I had to spend some time troubleshooting my dad’s internet problems tonight and after 35 minutes I finally got someone at AT&T to tell me that they are having an outage. It would have been great if I could have found that information before we spent all this time troubleshooting things inside the house.

PPPOE and Password Change Notifications

So I have to wonder: Is there any purpose behind PPPOE or is it just to increase the total cost of ownership. With Adelphia and our cable modem the only times we had problems connecting was when their servers were done. With AT&T/Yahoo it seems that every time we turn around there is something new. It turns out that they reset our password when we called a few weeks ago about not being able to send email. Fortunately, they were kind enough to send an email notifying me that the password had been changed. There were instructions in the email about if I didn’t change my password, such and such.

Here is the brain teaser for this evening: Let’s say I have an account, which has a password. That account and password are tied together for my DSL modem, email account and online/support login systems. Now, let’s say that someone – not me – changes my password. They are kind enough to send an email informing you to your email account. We’ll ignore the fact that people don’t actually check their DSL email accounts because all they do is collect spam, and continue down the road of pondering. Let’s examine option A: I changed my password or at least know of the new password. I can now login to my DSL, member center and email. The bonus I receive for this is an email telling me that my password has been changed. Great. Obviously I knew it had been changed since I had to type in the new password. Now, Road B: Someone changed my password and I didn’t know about it. Since I didn’t know about it, they were kind enough to send me an email to inform me. Ahh… but you say “WAIT!” You’re probably wondering how you’re supposed to login to your DSL, the member center and your email to find out your password has changed when none of the systems will accept your password because it has changed. I know I’m lost, how about you?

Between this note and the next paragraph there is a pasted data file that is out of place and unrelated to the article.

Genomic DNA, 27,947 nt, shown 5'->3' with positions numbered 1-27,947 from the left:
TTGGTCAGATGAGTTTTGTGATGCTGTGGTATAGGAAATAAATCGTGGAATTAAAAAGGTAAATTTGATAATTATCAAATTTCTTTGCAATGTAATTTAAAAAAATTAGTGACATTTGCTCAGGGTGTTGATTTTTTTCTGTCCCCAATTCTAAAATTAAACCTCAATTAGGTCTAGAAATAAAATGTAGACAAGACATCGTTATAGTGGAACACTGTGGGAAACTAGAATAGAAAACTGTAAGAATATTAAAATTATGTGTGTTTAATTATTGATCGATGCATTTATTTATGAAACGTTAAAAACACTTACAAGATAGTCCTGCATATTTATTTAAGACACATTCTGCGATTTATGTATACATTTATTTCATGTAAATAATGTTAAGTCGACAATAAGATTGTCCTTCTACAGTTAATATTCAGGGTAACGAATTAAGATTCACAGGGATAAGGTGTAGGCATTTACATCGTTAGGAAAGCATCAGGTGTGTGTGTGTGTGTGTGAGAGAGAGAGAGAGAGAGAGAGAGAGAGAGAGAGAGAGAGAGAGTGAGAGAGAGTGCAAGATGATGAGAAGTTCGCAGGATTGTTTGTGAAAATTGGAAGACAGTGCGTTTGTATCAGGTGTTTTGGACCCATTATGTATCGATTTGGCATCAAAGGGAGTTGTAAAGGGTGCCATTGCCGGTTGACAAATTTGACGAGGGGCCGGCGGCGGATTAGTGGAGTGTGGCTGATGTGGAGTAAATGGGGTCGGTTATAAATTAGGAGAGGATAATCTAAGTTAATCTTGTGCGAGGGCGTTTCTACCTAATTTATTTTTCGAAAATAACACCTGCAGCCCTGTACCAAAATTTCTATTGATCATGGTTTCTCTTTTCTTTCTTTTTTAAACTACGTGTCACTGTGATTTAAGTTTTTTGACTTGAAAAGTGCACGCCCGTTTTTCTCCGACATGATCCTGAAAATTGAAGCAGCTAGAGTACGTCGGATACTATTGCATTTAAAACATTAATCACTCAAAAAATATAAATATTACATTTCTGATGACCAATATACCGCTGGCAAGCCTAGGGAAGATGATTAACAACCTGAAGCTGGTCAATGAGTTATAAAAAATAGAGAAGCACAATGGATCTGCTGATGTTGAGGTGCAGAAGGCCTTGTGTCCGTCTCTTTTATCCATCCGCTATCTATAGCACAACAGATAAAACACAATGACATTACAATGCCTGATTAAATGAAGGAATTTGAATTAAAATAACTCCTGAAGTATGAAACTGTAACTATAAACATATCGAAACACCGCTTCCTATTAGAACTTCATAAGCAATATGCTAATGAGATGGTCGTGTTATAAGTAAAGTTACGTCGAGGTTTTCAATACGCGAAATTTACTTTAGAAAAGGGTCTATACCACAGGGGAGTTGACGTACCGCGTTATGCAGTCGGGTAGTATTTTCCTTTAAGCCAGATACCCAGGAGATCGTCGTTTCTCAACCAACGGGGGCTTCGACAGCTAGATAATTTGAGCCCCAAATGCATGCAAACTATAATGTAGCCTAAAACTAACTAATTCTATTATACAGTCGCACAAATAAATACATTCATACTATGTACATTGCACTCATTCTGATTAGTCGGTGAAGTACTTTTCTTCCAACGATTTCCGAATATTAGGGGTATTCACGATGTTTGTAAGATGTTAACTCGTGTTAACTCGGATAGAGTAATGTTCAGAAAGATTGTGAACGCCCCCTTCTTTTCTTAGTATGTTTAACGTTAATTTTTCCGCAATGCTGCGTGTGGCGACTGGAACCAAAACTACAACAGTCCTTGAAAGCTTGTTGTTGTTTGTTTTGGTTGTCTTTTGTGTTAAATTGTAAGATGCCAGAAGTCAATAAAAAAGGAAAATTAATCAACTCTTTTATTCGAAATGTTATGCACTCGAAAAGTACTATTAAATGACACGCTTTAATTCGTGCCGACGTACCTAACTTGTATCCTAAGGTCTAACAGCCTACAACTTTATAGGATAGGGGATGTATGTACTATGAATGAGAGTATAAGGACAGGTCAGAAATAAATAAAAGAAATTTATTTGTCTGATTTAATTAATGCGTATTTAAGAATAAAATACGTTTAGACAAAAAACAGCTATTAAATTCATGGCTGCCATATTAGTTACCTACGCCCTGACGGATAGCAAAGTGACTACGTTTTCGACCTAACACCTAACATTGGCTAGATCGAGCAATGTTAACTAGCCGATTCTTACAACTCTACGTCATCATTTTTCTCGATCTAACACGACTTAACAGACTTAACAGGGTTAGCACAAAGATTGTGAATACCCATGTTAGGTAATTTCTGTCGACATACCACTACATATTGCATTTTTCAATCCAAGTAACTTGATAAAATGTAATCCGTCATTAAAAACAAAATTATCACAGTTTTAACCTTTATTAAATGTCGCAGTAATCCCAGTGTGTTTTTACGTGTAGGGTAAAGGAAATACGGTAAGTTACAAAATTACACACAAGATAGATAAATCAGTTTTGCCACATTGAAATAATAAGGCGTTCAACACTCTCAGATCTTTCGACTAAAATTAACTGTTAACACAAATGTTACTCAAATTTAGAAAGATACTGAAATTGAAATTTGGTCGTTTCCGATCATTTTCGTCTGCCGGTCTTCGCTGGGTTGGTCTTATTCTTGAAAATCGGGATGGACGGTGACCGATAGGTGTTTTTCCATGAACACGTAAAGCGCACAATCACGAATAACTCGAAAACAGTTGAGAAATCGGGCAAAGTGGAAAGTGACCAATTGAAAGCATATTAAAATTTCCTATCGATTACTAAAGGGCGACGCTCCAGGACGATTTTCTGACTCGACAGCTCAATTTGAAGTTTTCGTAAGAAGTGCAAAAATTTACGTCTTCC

So, back to the real question at hand. What is the point of PPPOE? Why can’t AT&T keep track of the mac address of the modem I have or figure out that I’m coming through the copper they ran to my house? Heck, they could have double security and have both – requiring me not only to have a DSL connection at my house, a valid modem in their MAC address pool, but also to be at the physical location that the MAC address was assigned to! Can anyone figure out what I spent time doing this evening?

The rest of the day went fairly well. I don’t honestly have much to report, or at least don’t have anything to rant about.

Joel Dehlin: You Have the Right to Remain Visible